Rhodes Realty loves all of the firefighters that serve their communities! September is Firefighter Appreciation Month, and in honor of this, Rhodes is giving away two $50 gift certificates. Go to the Rhodes Realty Facebook Page, scroll down to find the Firefighter Appreciation Month post, name your favorite firefighter (active or retired) in the comments (firefighter’s name must be commented on the original post for this giveaway to be eligible) and TELL US WHY they are so special to you.
If your nominated firefighter wins, SO DO YOU! Please like and share the post. Winners will be announced Monday, Sept. 28.
NSU– After months of uncertainty, the Northwestern State football team found some clarity in the form of a unique schedule.
The Demons will play six games against Southland Conference foes in the spring of 2021 as announced by the league Tuesday. Northwestern State will play three games at home and three on the road in the first spring schedule in program history.
All the LIVE game action can be heard on NSU’s Flagship Station, 94.9 The River.
“It’s different, as we all know, to be talking about our schedule at this time of the year,” said head coach Brad Laird, whose third season at the helm of his alma mater will kick off in February. “(Southland Conference) Commissioner Tom Burnett and our Athletic Director Greg Burke did a great job putting together a schedule. You have seven teams who are eager to compete for the Southland Conference championship.”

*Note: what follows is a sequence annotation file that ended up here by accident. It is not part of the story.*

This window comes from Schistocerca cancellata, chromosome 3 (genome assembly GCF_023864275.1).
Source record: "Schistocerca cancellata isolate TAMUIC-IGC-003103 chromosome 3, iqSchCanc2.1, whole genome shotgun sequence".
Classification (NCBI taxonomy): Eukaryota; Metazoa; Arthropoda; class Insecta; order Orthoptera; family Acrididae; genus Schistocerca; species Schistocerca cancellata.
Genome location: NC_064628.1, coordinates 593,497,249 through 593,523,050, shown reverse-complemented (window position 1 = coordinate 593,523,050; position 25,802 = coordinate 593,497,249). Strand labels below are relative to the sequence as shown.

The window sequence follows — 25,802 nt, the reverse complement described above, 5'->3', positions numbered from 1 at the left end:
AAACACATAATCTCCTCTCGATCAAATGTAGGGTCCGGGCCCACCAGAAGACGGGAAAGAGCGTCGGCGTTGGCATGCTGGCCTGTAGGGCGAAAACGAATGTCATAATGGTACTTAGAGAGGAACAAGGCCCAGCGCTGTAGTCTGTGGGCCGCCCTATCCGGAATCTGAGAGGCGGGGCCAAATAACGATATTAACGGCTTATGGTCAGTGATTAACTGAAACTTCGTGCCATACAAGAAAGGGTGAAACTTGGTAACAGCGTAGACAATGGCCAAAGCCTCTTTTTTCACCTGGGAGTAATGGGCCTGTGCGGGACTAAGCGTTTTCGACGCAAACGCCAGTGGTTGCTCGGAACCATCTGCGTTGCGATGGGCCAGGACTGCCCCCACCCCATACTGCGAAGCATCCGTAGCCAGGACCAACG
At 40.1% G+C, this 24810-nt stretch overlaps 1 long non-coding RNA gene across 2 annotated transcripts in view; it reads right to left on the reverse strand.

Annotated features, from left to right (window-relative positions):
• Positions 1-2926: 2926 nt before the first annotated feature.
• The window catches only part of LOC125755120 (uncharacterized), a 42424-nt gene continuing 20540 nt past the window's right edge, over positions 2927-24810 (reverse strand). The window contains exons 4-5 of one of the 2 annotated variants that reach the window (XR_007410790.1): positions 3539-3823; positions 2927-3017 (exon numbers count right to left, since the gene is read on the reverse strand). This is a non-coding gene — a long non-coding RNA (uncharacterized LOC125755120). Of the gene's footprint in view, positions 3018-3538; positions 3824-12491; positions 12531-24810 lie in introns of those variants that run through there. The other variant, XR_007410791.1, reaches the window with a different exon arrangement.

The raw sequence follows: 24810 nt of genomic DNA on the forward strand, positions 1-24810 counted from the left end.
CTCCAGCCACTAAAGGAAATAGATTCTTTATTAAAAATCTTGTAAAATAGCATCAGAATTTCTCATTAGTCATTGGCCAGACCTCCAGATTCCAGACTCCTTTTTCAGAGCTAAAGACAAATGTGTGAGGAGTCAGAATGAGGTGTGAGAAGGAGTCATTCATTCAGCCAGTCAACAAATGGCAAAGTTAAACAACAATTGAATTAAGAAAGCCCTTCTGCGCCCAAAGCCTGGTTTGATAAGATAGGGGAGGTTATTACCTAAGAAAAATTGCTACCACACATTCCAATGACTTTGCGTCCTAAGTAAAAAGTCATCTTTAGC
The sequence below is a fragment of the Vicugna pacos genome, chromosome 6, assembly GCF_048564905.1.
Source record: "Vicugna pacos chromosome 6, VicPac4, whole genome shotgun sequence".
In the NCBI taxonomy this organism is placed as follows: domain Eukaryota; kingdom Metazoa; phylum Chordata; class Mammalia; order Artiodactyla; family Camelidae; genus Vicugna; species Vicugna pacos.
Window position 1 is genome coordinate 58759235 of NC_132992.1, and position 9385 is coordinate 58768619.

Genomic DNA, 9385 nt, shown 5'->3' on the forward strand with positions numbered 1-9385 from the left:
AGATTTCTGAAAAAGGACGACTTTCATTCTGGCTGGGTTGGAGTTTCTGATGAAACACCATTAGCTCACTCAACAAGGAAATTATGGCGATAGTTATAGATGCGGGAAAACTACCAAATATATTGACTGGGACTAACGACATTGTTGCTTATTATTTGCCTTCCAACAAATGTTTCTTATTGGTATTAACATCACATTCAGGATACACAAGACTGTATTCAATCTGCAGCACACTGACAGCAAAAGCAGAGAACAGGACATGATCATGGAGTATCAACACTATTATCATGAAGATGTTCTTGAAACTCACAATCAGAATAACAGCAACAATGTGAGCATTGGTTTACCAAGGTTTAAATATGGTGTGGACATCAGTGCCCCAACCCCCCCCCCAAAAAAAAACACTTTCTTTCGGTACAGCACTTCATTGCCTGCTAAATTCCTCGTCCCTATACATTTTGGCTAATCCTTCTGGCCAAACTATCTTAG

NSU’s one-of-a-kind schedule kicks off Feb. 20 at Lamar and runs through an April 10 matchup at Incarnate Word. In between, the Demons play three of four games at home, beginning with a March 6 matchup against Nicholls.
In addition to that game, Northwestern State hosts McNeese (March 20) and Sam Houston State (April 1).
“Right off the bat, we have an away game at Lamar against a team with a new head football coach,” Laird said. “Then you end it with another away game, at Incarnate Word, which was a playoff team a couple of years ago. Sandwiched in the middle are three home games at Turpin Stadium, and we talk about how there’s nothing like Turpin Stadium on a Saturday night.”
In addition to the unconventional timing of the season, the six-game Southland slate will be played in a nine-week window.
Two of the Demons’ three open weeks come ahead of home games and the third is set for the week before the NCAA FCS playoffs begin.
“One open date comes before Nicholls, one comes before Sam Houston and the other comes before the start of the playoffs,” Laird said. “They fall at pretty good times. It’s a crapshoot once you put the schedule compared to the fall, but there are opportunities during those open weeks to get refreshed and get guys back healthy because we play some great football teams coming off those open weeks.”
The uniqueness of playing in the spring does not stop there as the Southland’s football calendar has been inverted.
NSU will have 15 fall practices, spread out across a 34-day period, similar to what it has in a typical spring workout period.
“As we look at those six games, our goal is to be 1-0 every week,” Laird said. “This fall, as legislation has passed that will allow us to have 15 fall-ball practices, gives us a chance to be able to go out and put the pads on and continue to get better.”
For NSU fans who purchased season tickets for the 2020 season, those tickets remain valid. Those season-ticket holders also will be rewarded with VIP parking for the three spring home games.